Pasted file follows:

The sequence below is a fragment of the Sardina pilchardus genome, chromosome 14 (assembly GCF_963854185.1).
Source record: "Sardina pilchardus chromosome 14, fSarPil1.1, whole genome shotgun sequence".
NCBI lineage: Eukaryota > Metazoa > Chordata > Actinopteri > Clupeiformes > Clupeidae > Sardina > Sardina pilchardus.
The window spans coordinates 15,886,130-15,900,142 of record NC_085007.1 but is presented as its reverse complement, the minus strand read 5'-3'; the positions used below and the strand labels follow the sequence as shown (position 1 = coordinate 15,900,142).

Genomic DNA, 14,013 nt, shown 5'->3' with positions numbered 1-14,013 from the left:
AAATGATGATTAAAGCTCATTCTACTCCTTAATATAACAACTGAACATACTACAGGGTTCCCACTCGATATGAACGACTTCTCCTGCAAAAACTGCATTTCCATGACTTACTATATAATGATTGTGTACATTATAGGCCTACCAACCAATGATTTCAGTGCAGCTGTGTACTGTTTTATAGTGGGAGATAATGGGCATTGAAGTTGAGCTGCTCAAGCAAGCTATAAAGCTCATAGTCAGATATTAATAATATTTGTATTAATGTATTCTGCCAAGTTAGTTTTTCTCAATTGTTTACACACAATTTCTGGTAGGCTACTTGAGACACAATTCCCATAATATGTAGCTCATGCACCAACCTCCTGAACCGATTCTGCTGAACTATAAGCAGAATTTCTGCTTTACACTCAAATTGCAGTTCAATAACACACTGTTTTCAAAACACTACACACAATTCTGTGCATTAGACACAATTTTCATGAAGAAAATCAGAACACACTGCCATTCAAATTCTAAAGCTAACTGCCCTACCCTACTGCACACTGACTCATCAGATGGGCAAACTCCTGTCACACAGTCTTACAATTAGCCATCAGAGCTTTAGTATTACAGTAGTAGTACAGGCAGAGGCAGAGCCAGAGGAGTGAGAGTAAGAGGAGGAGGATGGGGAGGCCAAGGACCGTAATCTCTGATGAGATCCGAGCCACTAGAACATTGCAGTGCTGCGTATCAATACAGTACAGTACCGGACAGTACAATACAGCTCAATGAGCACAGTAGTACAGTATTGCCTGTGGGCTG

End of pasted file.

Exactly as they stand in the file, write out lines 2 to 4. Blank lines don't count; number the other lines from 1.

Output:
Source record: "Sardina pilchardus chromosome 14, fSarPil1.1, whole genome shotgun sequence".
NCBI lineage: Eukaryota > Metazoa > Chordata > Actinopteri > Clupeiformes > Clupeidae > Sardina > Sardina pilchardus.
The window spans coordinates 15,886,130-15,900,142 of record NC_085007.1 but is presented as its reverse complement, the minus strand read 5'-3'; the positions used below and the strand labels follow the sequence as shown (position 1 = coordinate 15,900,142).